Beyond this temporary rebuilding phase, there is a strong overall benefit to the community, in that core seL4 skills are now spread much wider, to a larger number of organisations, where people continue to be paid to contribute to seL4. This is critical to scaling up – to be successful, the community must reduce its dependency on TS. The part labelled “community” in the graphic represents those ex-TS people now working for other ecosystem players. In the past, most people leaving TS were lost from the ecosystem, now many are moving inside the ecosystem, strengthening it in the process. Furthermore, I have hope to draw some of the “lost” souls back into the community with some of the exciting things happening in the background.

The previous seL4 ecosystem.

This migration of talent goes along with a refocus of TS: Arguably, for the past few years we were focussed too much on technology transfer and applied research (although we have kept performing ambitious research, such as the multi-award-winning time protection project). Some of that tech transfer work was needed to accelerate the adoption of seL4, but the short-term focus and pressure to earn revenue in Data61 didn’t help. The maturing of the commercial seL4 ecosystem allows us to get away from pure engineering work and focus on research, with a healthy mix of applied and fundamental work (but always driven by real-world problems).

The seL4 ecosystem now.

The old model is shown in the first diagram: TS did everything. Obviously, this is not a sustainable model for a growing ecosystem. The new model is shown in the second diagram: TS still drives the research, but development and deployment is now mostly done in industry – as they should. TS is also broadening its research from the kernel to the full system, an example is the provably secure general-purpose OS project, which is defining the next generation secure OS design.

At the same time, we keep close contacts with industry, which helps us understand real-world problems, which, in turn, drives our research. The seL4 Foundation is a great enabler of all this. The obvious advantage of this model is that it scales better, and we hope that eventually other universities will join on the research side to improve scalability further. Another advantage is that development and deployment is now mostly industry-funded, so public-sector support can focus on the research. And indeed, most of the financial support to TS is from government organisations; not all of the sources are public knowledge yet, you’ll hear more of it over the next few months 😉.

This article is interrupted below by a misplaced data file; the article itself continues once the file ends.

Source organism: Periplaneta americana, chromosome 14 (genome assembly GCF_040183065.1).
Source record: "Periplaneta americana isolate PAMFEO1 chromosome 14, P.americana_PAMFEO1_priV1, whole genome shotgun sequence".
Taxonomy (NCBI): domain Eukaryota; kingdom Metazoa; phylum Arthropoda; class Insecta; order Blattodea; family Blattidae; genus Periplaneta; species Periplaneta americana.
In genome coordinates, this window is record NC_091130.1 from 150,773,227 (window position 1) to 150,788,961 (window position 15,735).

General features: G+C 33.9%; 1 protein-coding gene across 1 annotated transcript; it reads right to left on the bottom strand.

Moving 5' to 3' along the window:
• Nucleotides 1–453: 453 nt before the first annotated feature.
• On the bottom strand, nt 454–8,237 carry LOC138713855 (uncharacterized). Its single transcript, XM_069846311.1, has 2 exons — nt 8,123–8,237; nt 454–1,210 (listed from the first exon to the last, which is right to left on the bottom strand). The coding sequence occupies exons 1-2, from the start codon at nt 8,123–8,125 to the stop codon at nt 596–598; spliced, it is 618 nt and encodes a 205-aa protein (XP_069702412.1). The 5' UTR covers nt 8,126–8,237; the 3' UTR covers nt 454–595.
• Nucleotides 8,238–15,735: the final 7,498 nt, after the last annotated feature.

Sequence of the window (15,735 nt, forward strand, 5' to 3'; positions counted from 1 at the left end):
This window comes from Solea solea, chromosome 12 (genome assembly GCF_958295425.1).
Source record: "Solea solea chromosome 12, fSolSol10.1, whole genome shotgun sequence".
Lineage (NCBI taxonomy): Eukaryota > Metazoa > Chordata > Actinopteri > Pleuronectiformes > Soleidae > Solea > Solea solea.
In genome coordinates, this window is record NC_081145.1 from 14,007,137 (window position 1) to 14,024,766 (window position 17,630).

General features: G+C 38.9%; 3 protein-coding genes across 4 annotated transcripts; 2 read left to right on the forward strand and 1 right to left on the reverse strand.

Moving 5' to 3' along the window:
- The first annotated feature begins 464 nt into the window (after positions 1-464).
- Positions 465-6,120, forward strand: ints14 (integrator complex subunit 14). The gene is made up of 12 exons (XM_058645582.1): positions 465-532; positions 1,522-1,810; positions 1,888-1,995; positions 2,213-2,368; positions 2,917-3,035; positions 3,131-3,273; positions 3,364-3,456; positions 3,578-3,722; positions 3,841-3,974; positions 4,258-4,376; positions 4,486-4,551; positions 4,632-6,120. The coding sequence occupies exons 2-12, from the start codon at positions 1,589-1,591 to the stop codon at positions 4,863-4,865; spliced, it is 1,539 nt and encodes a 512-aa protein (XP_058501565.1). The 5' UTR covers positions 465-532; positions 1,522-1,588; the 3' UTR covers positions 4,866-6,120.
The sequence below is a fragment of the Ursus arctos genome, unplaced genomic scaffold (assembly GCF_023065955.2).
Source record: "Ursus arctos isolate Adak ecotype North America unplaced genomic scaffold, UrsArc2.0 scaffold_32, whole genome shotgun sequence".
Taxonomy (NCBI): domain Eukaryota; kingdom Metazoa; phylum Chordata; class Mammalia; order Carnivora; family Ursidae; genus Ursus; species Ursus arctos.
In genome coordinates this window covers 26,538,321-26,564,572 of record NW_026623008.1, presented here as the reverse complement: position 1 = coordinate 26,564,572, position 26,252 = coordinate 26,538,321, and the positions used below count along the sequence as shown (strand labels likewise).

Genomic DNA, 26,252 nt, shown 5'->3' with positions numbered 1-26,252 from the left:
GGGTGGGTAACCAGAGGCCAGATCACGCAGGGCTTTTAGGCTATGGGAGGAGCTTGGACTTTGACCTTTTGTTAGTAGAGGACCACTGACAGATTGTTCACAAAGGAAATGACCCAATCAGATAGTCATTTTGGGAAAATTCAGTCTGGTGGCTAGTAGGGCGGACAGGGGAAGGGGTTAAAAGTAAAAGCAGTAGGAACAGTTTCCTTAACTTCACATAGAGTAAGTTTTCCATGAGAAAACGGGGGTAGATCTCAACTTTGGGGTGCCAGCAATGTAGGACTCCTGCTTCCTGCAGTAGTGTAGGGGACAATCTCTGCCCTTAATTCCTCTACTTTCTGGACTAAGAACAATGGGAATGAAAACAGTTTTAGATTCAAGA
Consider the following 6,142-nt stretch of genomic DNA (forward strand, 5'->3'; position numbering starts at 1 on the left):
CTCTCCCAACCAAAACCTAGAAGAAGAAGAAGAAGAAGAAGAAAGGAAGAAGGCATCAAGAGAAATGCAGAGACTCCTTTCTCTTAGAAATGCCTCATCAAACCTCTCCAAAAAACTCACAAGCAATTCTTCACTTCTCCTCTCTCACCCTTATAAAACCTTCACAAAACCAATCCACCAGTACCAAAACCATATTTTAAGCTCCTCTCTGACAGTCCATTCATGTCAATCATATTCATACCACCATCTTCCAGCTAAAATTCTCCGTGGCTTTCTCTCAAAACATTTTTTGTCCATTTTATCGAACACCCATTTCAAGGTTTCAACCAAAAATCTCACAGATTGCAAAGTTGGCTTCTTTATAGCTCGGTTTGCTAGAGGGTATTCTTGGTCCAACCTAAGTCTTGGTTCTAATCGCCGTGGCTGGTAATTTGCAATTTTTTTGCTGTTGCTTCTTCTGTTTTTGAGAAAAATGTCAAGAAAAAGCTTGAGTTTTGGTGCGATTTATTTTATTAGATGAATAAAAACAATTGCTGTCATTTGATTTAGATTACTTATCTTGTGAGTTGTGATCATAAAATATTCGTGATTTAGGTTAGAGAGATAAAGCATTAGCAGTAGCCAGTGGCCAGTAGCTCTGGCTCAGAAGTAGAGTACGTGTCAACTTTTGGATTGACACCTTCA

If you want to hear a bit more about TS’s transformation, watch my LCA talk.

TS Rocks – Again!

It was a near-death experience for TS, but we survived and are now stronger than we have been in a long time.

We’re operating in the massively saner environment of UNSW, where we have autonomy and, importantly, retain control over the money we bring in. We have the money to work towards our vision (we can always do with more, there are projects I’d like to accelerate, but our present financial position is strong). We have lost a lot of experience, but we have an incredibly strong team of fast learners, so it won’t take too long to recover that aspect, and the culture of the team is more inclusive and supportive than it’s ever been.

And we have awesome support from management. I had all but forgotten how it feels to be considered an asset rather than a problem, and, instead of wasting most energy on pushing management out of the way, having a boss who sees it as his main job to help you succeed. Management that thinks it’s their job to enable you to work at your best? Feels like heaven. What a difference from an environment where excellence is a problem, and people are treated like crap!

In short, TS is back, and moving fast. You’ll keep hearing our success stories – stay tuned!

I’ll leave you with the future of TS: The students and graduates who have joined us in the past 6 months. Clearly, the future is bright!

Newcomers to TS since September’21